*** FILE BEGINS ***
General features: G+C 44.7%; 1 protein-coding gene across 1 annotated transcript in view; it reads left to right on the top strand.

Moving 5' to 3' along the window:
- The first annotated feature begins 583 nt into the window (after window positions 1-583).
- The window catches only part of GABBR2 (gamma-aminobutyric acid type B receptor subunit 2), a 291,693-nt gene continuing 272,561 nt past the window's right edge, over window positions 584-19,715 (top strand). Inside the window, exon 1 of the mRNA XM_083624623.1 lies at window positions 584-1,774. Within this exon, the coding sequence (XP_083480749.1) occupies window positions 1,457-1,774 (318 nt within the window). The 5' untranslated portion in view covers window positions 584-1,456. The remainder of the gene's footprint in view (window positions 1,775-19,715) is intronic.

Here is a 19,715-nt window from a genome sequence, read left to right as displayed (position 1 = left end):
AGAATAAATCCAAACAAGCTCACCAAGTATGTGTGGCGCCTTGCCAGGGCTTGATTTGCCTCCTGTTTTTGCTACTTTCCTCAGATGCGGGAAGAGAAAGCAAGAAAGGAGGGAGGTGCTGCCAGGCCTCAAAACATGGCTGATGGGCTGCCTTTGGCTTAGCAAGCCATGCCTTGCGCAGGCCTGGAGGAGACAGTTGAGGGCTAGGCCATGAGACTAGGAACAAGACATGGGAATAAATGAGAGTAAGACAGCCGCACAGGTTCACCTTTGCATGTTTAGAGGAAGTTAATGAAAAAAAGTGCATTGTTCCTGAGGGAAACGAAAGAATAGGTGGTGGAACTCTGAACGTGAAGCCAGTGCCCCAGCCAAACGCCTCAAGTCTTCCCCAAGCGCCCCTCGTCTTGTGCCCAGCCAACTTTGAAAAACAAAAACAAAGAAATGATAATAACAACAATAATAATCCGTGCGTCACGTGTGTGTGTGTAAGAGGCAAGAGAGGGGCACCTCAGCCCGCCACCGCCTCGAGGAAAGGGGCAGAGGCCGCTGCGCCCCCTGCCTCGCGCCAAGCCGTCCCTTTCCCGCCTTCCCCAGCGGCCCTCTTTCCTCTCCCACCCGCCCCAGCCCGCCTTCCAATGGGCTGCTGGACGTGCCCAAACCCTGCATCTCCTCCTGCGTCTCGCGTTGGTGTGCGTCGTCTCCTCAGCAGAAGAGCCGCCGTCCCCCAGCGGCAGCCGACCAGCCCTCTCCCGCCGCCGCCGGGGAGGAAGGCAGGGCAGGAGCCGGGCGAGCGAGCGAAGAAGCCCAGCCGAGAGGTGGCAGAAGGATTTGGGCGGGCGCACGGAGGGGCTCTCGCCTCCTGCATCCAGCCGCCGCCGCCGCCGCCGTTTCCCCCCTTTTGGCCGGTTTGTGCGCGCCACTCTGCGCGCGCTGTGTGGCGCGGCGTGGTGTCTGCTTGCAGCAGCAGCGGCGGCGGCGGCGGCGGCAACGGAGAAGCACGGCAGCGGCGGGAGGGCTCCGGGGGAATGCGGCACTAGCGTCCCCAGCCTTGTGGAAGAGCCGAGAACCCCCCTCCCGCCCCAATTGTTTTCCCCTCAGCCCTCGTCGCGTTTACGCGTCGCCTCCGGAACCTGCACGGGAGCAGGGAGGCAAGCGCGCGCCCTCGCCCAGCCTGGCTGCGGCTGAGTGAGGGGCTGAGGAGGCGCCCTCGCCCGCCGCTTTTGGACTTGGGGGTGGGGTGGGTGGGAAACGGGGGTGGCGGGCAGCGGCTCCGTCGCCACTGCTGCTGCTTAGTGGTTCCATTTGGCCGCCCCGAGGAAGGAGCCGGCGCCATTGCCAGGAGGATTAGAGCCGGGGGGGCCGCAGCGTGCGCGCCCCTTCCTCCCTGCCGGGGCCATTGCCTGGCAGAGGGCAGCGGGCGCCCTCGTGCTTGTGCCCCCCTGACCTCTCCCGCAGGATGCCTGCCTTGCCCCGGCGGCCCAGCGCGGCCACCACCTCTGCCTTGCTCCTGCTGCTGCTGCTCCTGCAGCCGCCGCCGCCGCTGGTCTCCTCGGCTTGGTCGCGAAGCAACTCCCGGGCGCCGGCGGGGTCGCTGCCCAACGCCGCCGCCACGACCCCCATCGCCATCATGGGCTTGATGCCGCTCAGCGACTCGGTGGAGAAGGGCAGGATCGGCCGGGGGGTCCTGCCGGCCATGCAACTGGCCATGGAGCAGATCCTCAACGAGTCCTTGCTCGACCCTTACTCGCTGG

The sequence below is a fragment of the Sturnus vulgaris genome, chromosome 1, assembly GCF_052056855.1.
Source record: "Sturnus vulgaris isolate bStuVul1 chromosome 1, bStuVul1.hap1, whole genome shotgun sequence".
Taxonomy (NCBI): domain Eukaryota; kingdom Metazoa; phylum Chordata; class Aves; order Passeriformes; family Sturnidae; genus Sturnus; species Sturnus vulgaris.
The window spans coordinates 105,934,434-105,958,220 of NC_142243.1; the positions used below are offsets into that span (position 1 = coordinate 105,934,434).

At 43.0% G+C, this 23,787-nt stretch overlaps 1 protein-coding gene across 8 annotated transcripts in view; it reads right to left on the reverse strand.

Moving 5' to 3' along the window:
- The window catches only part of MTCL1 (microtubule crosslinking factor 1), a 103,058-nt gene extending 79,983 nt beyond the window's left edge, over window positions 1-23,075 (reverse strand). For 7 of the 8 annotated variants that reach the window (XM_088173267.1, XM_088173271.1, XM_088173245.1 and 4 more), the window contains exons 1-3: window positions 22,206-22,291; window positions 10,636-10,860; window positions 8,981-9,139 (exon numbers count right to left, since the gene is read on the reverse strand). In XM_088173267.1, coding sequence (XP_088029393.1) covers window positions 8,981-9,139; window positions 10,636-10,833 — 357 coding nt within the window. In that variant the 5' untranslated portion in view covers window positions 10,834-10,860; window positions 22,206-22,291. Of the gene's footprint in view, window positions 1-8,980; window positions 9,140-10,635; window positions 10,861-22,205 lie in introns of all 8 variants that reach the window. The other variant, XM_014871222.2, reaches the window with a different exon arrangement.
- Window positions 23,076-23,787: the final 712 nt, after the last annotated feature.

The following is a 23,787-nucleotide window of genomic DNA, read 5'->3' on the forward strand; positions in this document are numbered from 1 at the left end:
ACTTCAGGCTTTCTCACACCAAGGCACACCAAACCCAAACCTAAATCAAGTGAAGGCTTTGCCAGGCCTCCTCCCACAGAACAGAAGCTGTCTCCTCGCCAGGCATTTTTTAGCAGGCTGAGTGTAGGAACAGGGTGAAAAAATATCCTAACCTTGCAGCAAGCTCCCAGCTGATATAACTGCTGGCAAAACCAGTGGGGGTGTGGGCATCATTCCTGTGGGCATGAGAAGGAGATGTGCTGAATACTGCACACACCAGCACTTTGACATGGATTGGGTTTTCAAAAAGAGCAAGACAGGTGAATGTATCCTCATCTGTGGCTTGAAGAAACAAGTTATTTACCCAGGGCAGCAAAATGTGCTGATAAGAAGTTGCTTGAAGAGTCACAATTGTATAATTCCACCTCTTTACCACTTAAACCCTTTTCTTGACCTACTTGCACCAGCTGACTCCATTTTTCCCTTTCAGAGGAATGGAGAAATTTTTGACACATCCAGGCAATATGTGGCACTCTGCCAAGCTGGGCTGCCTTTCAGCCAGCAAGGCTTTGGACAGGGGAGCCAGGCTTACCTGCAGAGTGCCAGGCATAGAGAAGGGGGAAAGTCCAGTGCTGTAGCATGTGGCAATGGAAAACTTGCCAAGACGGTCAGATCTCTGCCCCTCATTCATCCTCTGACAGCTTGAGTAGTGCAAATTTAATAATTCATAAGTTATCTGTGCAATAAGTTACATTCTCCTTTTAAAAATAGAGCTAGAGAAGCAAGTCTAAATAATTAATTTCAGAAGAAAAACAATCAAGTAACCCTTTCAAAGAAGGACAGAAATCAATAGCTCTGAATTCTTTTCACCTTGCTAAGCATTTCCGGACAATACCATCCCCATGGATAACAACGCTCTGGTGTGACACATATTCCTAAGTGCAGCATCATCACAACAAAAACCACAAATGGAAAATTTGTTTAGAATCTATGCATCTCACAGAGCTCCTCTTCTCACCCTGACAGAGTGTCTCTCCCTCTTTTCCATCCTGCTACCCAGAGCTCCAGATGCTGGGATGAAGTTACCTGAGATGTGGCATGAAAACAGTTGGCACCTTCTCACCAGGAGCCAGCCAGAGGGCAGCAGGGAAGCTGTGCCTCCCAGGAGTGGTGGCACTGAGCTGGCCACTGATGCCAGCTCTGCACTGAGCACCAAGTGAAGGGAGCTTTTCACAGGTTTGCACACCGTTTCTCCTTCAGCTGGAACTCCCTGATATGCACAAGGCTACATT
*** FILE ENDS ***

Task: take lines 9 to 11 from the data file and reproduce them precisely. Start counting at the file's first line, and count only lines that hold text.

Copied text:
Taxonomy (NCBI): domain Eukaryota; kingdom Metazoa; phylum Chordata; class Aves; order Passeriformes; family Sturnidae; genus Sturnus; species Sturnus vulgaris.
The window spans coordinates 105,934,434-105,958,220 of NC_142243.1; the positions used below are offsets into that span (position 1 = coordinate 105,934,434).

At 43.0% G+C, this 23,787-nt stretch overlaps 1 protein-coding gene across 8 annotated transcripts in view; it reads right to left on the reverse strand.